Dispersal abilities play a crucial role in shaping the extent of population genetic structure, with more mobile species being panmictic over large geographic ranges and less mobile ones organized in meta-populations exchanging migrants to different degrees. In turn, population structure directly influences the coalescence pattern of the sampled lineages, but the consequences on the estimated variation of the effective population size (Ne) over time obtained by means of unstructured demographic models remain poorly understood. However, this knowledge is crucial for biologically interpreting the observed Ne trajectory and further devising conservation strategies in endangered species. Here we investigated the demographic history of four shark species (Carharhinus melanopterus, Carharhinus limbatus, Carharhinus amblyrhynchos, Galeocerdo cuvier) with different degrees of endangered status and life history traits related to dispersal distributed in the Indo-Pacific and sampled off New Caledonia. We compared several evolutionary scenarios representing both structured (meta-population) and unstructured models and then inferred the Ne variation through time. By performing extensive coalescent simulations, we provided a general framework relating the underlying population structure and the observed Ne dynamics. On this basis, we concluded that the recent decline observed in three out of the four considered species when assuming unstructured demographic models can be explained by the presence of population structure. Furthermore, we also demonstrated the limits of the inferences based on the sole site frequency spectrum and warn that statistics based on linkage disequilibrium will be needed to exclude recent demographic events affecting meta-populations.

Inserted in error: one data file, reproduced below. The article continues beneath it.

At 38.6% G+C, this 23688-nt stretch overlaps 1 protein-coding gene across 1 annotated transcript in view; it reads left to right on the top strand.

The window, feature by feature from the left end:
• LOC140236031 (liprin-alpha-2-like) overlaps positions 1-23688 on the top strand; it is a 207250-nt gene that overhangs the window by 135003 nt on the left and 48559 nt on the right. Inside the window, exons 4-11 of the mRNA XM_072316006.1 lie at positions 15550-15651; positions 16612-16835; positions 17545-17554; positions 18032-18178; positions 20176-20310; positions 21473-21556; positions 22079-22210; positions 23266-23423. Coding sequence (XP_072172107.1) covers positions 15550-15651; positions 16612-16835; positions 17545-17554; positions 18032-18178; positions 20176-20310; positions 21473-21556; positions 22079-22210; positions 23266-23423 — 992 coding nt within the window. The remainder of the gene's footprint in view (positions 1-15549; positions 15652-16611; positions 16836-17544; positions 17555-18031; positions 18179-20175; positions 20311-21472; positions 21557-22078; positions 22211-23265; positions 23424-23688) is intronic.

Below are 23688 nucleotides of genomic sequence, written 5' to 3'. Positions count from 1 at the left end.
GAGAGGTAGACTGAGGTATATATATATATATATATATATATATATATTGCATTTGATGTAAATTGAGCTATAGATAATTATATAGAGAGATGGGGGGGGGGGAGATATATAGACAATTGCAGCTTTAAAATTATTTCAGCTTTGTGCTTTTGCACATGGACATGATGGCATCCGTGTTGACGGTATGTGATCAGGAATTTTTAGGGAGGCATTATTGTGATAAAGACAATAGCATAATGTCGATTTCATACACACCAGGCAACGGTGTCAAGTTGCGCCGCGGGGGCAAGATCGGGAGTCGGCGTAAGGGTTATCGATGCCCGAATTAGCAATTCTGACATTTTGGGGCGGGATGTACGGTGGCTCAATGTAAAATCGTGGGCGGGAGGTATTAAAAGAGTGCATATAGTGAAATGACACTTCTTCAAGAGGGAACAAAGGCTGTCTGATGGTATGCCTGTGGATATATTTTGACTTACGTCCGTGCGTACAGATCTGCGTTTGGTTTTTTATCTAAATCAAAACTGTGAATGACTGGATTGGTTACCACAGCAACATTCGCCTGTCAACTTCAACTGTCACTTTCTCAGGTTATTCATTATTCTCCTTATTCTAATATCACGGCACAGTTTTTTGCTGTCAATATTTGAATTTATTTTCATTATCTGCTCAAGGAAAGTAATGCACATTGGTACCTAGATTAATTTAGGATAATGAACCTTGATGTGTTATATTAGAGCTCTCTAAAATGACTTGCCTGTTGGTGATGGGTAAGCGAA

Metabarcoding of environmental DNA (eDNA) is now widely used to build diversity profiles from DNA that has been shed by species into the environment. There is substantial interest in the expansion of eDNA approaches for improved detection of terrestrial vertebrates using invertebrate-derived DNA (iDNA) in which hematophagous, sarcophagous, and coprophagous invertebrates sample vertebrate blood, carrion, or feces. Here, we use metabarcoding and multiple iDNA samplers (carrion flies, sandflies, and mosquitos) to profile gamma and alpha diversity in a dry, tropical forest in the southern Amazon. Our main objectives were to (1) compare diversity found with iDNA to camera trapping, which is the conventional method of vertebrate diversity surveillance and (2) compare each of the iDNA samplers to assess the effectiveness, efficiency, and potential biases associated with each sampler. Carrion flies were the most effective sampler, despite the least amount of sampling effort and the fewest number of individuals captured for metabarcoding, in describing vertebrate biodiversity followed by sandflies. Camera traps had the highest median species richness at the site-level but showed strong bias towards carnivore and ungulate species and missed much of the diversity described by iDNA methods. Mosquitos showed a strong feeding preference for humans as did sandflies for armadillos, thus presenting potential utility to further study related to host-vector interactions.